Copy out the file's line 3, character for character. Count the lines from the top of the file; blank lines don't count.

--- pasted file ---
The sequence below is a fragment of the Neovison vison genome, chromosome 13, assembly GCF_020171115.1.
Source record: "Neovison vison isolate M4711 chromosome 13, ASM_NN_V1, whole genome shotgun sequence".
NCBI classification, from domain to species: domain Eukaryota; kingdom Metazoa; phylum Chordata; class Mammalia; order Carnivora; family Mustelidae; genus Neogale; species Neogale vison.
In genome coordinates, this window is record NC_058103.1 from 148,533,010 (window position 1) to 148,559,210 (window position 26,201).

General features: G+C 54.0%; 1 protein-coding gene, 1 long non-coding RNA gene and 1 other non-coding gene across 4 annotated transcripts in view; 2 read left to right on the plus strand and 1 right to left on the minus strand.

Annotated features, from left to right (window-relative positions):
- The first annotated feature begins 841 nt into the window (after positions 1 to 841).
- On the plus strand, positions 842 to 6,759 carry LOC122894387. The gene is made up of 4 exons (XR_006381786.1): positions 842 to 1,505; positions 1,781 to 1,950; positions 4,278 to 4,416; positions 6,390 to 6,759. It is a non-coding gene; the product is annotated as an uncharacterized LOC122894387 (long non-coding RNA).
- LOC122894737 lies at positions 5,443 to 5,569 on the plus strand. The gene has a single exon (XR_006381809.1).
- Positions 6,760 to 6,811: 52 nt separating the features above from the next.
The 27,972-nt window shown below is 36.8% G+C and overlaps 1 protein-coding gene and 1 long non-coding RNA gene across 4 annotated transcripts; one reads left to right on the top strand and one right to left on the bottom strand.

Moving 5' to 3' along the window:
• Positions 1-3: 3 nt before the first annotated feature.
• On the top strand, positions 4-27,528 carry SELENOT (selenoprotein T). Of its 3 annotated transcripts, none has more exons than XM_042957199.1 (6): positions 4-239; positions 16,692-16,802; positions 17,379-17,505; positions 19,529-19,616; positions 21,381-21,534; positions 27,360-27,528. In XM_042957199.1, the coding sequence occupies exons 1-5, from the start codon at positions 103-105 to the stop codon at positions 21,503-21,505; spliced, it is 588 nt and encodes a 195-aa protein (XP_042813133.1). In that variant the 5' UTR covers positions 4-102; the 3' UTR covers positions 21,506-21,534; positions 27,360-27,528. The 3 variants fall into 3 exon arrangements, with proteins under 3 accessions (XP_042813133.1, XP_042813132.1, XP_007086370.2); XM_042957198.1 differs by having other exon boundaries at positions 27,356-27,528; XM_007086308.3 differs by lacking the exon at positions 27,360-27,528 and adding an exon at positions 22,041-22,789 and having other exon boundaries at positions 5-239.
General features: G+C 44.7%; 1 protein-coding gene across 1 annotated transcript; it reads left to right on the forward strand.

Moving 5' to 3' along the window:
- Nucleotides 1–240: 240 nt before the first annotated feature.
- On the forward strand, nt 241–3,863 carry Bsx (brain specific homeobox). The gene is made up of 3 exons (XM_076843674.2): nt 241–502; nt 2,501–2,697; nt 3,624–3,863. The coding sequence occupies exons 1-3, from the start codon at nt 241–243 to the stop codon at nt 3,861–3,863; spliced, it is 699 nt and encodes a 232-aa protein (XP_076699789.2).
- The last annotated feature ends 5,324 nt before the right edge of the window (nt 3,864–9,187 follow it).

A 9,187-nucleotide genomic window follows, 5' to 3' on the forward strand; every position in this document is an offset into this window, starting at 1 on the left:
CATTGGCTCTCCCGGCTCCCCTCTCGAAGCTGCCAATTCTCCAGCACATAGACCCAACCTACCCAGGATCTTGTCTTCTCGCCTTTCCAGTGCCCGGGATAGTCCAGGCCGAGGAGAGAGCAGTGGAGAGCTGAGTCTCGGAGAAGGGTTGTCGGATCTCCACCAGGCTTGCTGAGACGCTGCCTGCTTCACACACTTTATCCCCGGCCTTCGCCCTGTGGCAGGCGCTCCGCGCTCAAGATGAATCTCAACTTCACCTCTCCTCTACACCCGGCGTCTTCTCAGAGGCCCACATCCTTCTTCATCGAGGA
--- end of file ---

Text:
NCBI classification, from domain to species: domain Eukaryota; kingdom Metazoa; phylum Chordata; class Mammalia; order Carnivora; family Mustelidae; genus Neogale; species Neogale vison.